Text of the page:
Who Would Win? Emotional vs. Rational Fundraising Appeals

Girl making a thinking face surrounded by question marks

Who Would Win? Emotional vs. Rational Fundraising Appeals

The comparison of emotional and rational fundraising appeals is a seemingly constant tug of war in the nonprofit sector. My young son recently introduced me to the children’s book series Who Would Win? by Jerry Pallotta. These books pit creatures from all over the world against each other in a physical battle, teaching valuable lessons on nature and the animal kingdom as they try to predict who would win the fight. As expected, these head-to-head comparisons are often more complicated than they may seem. 

Looking through a fundraising lens, I couldn’t help but draw a correlation between the age-old debate among fundraising and nonprofit experts about who would win (i.e. raise more money) in a battle between emotional and rational fundraising appeals? 

The Case for Emotional Appeals

The nonprofit sector is centered around helping notable causes. Important missions, crisis situations, and communities in need are at the heart of the entire industry. As such, it is innately intertwined with emotion. It’s natural for organizations to appeal to donors with the same emotional undertones that fuel the nonprofit’s efforts.

Conventional wisdom takes it one step further to say that “giving is an emotional act.” The heartstrings pull the purse strings. Some nonprofit leaders may feel that adopting an ROI paradigm in fundraising efforts could compromise their mission, and it would be too difficult to quantify their impact anyway. They see ROI as the responsibility of the for-profit business, not their organization.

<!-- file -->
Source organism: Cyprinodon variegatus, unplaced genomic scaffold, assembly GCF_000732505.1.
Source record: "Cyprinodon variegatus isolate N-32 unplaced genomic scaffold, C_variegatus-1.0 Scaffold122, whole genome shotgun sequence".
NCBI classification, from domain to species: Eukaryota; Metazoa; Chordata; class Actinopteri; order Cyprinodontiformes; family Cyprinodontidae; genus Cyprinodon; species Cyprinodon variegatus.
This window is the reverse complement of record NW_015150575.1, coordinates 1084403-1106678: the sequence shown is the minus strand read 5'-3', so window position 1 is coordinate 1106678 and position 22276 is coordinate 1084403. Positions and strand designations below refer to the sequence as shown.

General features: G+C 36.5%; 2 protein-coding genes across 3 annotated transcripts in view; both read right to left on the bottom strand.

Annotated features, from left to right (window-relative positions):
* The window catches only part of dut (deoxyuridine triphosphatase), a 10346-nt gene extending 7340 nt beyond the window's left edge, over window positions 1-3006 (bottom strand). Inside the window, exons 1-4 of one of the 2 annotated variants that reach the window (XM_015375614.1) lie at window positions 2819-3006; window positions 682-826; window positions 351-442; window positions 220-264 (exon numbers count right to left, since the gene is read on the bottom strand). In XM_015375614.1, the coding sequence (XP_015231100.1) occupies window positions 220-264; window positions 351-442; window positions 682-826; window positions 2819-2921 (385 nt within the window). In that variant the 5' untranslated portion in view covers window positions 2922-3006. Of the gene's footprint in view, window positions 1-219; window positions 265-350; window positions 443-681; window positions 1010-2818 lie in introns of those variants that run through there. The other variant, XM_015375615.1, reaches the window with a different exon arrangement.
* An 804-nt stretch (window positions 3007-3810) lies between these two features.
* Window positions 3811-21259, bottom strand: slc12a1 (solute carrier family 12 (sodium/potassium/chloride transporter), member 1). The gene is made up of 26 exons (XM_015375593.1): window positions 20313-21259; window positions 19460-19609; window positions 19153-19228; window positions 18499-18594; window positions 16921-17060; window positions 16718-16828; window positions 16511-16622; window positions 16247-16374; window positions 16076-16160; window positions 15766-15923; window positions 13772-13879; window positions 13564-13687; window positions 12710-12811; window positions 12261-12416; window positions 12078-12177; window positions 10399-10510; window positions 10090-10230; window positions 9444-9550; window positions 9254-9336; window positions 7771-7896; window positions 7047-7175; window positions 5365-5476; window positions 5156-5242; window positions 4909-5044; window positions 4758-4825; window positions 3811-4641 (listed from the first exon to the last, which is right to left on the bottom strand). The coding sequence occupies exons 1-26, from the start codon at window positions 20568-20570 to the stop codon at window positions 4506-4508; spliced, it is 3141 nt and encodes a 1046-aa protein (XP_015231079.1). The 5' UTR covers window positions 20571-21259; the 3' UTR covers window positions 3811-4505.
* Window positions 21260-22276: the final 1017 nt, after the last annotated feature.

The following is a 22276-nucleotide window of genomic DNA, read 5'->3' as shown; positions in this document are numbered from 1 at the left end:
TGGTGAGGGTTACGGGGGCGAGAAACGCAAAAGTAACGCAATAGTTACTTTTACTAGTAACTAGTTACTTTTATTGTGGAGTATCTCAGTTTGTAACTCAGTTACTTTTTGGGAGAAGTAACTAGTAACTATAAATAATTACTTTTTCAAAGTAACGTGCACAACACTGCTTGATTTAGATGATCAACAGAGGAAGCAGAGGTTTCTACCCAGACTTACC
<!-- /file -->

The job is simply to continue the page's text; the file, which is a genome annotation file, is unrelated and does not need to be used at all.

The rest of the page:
Graphic with the words, "Conventional wisdom: Giving is an emotional act"

There are emotionally-based reasons why people do give to nonprofits, as the AFP detailed years ago in its report “Why People Give (and Do Not Give) to Charity”: selfish motives and altruistic motives. People with selfish motives want something in return (which can be completely rational), while those with altruistic motives are rewarded through the communal relationship and the “warm glow” created by benefiting the organization. 

The Case for Rational Appeals

Rational appeals are unquestionably a newer approach in the world of nonprofit fundraising. They have quickly gained popularity due to their equally unquestionable effectiveness. When investing money in an organization—especially at a larger scale—donors want to ensure that their money will garner results or outcomes. And if the nonprofit can take it one step further to demonstrate the outcomes delivered are those specifically valued and put an estimated value on the outcomes, the highest donation levels typically occur.

This quantitative approach can turn one-time, small-scale donors into long-term, major gift investors. Proving that your organization provides investable outcomes meaningful to those you’re connecting with is what leads to a successful fundraising campaign. This is the ROI of the sustainable nonprofit and the key to a rational appeal that will exceed funding goals.

A Closer Look: Fundraising Appeal Case Studies

Let’s take a look at some case studies of these appeals in action.

Emotional Fundraising Appeal Case Study: The American Society for Prevention of the Cruelty to Animals (ASPCA)

When you think of the ASPCA, what comes to mind? For many television watchers, it is their strikingly sad commercials—often displaying footage of rescued animals to the tune of Sarah McLachlan’s “In the Arms of an Angel.” Not surprisingly, the ASPCA is widely known for its emotional appeal campaigns. One has to ask, though, did you get off of your couch to write a check after that commercial played?

Overall, these campaigns have timelessly proven successful for the nonprofit. The 2019 ASPCA tax report revealed that it raised $254 million over the course of the year.

This insight does come with a few considerations. Emotional appeals often work best when reaching a wider audience capable of smaller donations. This outreach often requires a greater financial investment than traditional campaigns. Promotional spending has earned the ASPCA criticism in the past for fundraising inefficiency.